Learning outcomes of the course unit
The objectives of the Course are:
• to provide a conceptual understanding of the fundamental laws of classical Mechanics, including systems dynamics, and of Thermodynamics, with particular focus on kinematics, Newton’s laws and conservation principles;
• to develop some understanding of main aspects of the dynamics of rigid bodies, gravitation, oscillatory and wave phenomena;
• to enable the student to learn, especially from a phenomenological point of view, the mechanics of continuum systems (fluids and elastic properties of solids), the thermology and the thermodynamics.
The experimental method is the basis for understanding the behaviour of systems and phenomena described above. The most important physical theories will be learned in terms of logical and mathematical structure and experimental evidence. At the end of the course, the student will be able to assess similarities and differences between physical systems, methodologies to be applied, approximations and mathematical methods to be used and must have acquired the ability to apply knowledge and understanding by solving exercises and problems.
The aim of the course is, from one hand, to give the analytical instruments that allow describing the dynamics of the simplest mechanical and thermodynamical systems and examining their qualitative behaviour, even by the development of problem solving skill. On the other hand, the course will provide the conceptual basis of the Newtonian formulation of Mechanics, which is introductory to the formalizations described in more advanced courses.
- Working knowledge of high school level algebra and trigonometry;
- Differential and integral calculus
- Principles of analytical geometry and of elementary vector analysis
Course contents summary
1. Mechanics: introduction and vector calculus
2. Kinematics of material Point: one-dimension
3. Dynamics of material point: Force and Newton’s laws
4. Kinematics of material Point: two- and three-dimension
5. Applications of Newton’s laws
6. Relative motion
7. Work and mechanical Energy
8. Dynamics of the systems of material points I
9. Dynamics of the rigid body
10. Dynamics of the systems of material points II: angular momentum
11. Energy conservation
13. Gravitation: phenomenology and Newton’s law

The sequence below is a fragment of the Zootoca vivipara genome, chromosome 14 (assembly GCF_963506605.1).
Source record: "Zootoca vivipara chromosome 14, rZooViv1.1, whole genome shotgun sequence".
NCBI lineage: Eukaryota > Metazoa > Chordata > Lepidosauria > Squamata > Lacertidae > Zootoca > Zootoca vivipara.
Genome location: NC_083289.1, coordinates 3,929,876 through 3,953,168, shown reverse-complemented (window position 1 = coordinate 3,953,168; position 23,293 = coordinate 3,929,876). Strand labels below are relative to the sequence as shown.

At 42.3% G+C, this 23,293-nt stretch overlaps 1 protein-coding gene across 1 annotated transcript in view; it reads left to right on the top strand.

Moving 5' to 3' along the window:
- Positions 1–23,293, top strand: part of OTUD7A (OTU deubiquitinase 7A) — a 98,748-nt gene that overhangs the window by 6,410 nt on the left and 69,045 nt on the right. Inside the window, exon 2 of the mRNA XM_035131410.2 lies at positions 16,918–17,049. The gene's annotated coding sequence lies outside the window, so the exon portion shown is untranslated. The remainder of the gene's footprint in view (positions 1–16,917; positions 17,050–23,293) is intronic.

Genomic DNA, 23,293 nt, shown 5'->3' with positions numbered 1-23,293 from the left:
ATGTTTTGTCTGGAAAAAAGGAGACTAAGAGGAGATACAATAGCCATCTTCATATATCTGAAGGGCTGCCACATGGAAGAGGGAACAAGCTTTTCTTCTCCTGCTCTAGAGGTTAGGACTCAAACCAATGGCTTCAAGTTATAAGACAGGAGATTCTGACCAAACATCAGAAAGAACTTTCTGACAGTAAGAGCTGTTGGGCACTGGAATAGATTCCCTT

14. Elastic properties of solids
15. Fluid statics and dynamics
16. Oscillatory phenomena
17. Wave phenomena: elastic waves
18. Thermology - Ideal gases
19. Heat and first law of thermodynamics
20. Second law of thermodynamics and Entropy
Elementi di Fisica – Meccanica - Termodinamica
P. Mazzoldi, M. Nigro e C. Voci
Edizioni Scientifiche ed Universitarie (EdiSES), Napoli, 2008
Fisica Generale: Meccanica e Termodinamica
S. Focardi, I. Massa, A. Uguzzoni e M. Villa
Casa Editrice Ambrosiana (CEA), Milano, 2014
Meccanica - Acustica - Termodinamica
R. Resnick, D. Halliday, K. S. Krane
Casa Editrice Ambrosiana (CEA), Milano, 2003
Note on textbook choice
The three textbooks are obviously alternative, although in part complementary. The students must make the choice based on personal preferences and previous preparation: the Resnick is less formal and with a ”tutorial" style, with many exercises and examples; the Focardi is the most formally accurate; the Mazzoldi, while presenting examples and exercises, is rather synthetic though preserving a formal exactness.
Frontal lesson with help of audio-visual multimedial instruments. The slides of the lectures will be available on the CampusNet and LEA (lea.unipr.it) course web pages.
A part of the course will be devoted to the solution of problems and exercises, under the supervision of the teacher. A selection of exercises and problems will be posted for each topics on the CampusNet and LEA (lea.unipr.it) course web pages.
Students will also be asked to perform weekly homeworks consisting of the solution of some exercises, using the web-learning platform LEA.
Assessment methods and criteria
Mid-term exams (in itinere evaluations) in written form and a final exam in oral and (eventual) written form will be given. A provisional grade will be proposed to the students if the comprehensive grade of mid-term exams is above a specific threshold (equal to or higher than 18/30). In order to sustain the oral exam, which will aim to assign the final grade, students must enrol for exams, despite being exempted from the written test examination.
The final exam, in written and oral form, is mandatory for the students having an insufficient grade of mid-term exams or do not giving the intermediate exams. In such a case will be considered eligible for the oral exam students who reach the written test examination an assessment equal to or greater than 18/30.
The written mid-term exams will require the solution of some exercises and problems relating to specific course topics and the answer to some questions on the theoretical aspects of these topics. The written final exam will have a similar structure but problems and questions will cover all the topics of the course program. The oral final exam will consist of the discussion of the carried out written exams (final or mid-term exams) and deepening of theoretical arguments chosen in the whole program.
Office hours: Wednesday, 10.30-11.30 or upon appointment